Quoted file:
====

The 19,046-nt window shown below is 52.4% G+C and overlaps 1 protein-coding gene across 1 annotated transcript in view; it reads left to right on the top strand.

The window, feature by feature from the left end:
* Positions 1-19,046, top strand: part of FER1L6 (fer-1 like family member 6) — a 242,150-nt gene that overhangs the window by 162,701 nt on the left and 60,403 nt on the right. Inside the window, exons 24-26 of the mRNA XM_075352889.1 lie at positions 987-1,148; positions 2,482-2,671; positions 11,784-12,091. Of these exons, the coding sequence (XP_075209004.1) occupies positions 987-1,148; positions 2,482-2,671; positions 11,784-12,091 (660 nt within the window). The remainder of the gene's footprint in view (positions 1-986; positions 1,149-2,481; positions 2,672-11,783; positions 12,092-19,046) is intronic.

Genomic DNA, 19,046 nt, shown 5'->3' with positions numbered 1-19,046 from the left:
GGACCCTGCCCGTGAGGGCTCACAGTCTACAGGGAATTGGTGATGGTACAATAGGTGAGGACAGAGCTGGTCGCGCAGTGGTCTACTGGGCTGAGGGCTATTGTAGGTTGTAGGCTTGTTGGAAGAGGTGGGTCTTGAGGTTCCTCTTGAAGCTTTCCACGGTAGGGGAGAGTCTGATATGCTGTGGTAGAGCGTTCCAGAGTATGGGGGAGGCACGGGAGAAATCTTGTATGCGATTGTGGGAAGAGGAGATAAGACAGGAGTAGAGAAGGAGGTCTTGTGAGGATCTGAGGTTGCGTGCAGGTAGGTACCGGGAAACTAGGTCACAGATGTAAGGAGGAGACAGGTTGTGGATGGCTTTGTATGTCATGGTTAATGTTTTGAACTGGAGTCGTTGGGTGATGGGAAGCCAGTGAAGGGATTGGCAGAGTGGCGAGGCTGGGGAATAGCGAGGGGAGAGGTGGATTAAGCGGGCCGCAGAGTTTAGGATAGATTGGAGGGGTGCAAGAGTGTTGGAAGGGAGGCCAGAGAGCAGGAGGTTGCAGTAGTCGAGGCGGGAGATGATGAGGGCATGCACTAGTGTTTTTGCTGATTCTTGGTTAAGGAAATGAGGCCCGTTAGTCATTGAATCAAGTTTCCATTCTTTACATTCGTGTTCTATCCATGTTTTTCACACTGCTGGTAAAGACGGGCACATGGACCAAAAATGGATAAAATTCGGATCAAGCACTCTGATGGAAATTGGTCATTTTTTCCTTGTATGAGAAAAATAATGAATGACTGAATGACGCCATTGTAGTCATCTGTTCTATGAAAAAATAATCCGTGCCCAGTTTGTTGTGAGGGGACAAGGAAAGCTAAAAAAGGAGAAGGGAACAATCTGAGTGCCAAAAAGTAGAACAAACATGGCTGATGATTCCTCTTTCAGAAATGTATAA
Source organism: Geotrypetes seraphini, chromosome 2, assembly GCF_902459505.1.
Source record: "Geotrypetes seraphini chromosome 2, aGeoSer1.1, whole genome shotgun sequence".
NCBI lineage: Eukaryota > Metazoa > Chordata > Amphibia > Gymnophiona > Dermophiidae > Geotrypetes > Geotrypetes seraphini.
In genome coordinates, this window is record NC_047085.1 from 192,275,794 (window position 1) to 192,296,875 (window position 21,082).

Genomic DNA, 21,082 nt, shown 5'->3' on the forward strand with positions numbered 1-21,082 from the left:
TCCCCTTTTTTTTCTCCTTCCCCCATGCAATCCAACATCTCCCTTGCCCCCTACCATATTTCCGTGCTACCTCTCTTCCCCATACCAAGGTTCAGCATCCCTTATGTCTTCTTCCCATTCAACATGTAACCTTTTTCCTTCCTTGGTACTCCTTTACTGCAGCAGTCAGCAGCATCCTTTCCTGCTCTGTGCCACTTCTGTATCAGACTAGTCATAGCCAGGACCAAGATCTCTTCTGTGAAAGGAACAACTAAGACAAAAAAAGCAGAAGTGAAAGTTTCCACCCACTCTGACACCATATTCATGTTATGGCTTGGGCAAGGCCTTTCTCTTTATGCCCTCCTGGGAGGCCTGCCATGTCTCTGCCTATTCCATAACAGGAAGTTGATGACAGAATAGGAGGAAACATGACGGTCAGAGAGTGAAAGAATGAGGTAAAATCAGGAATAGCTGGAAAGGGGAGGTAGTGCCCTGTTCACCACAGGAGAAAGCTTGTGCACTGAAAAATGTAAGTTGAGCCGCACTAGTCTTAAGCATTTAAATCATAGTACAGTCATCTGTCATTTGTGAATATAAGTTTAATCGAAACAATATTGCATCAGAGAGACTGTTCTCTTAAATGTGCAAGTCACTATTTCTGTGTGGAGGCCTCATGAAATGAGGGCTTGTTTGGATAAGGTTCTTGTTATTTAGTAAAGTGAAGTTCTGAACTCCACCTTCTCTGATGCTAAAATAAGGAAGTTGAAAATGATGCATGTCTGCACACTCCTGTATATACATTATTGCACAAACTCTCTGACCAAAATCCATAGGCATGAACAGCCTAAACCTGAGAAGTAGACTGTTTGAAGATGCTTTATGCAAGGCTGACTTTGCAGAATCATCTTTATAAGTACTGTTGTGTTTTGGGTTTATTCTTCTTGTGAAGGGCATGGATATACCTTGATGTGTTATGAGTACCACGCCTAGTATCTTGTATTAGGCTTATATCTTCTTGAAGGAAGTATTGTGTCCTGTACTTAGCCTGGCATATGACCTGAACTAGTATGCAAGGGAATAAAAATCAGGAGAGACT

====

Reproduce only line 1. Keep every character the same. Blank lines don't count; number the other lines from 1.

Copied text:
The 19,046-nt window shown below is 52.4% G+C and overlaps 1 protein-coding gene across 1 annotated transcript in view; it reads left to right on the top strand.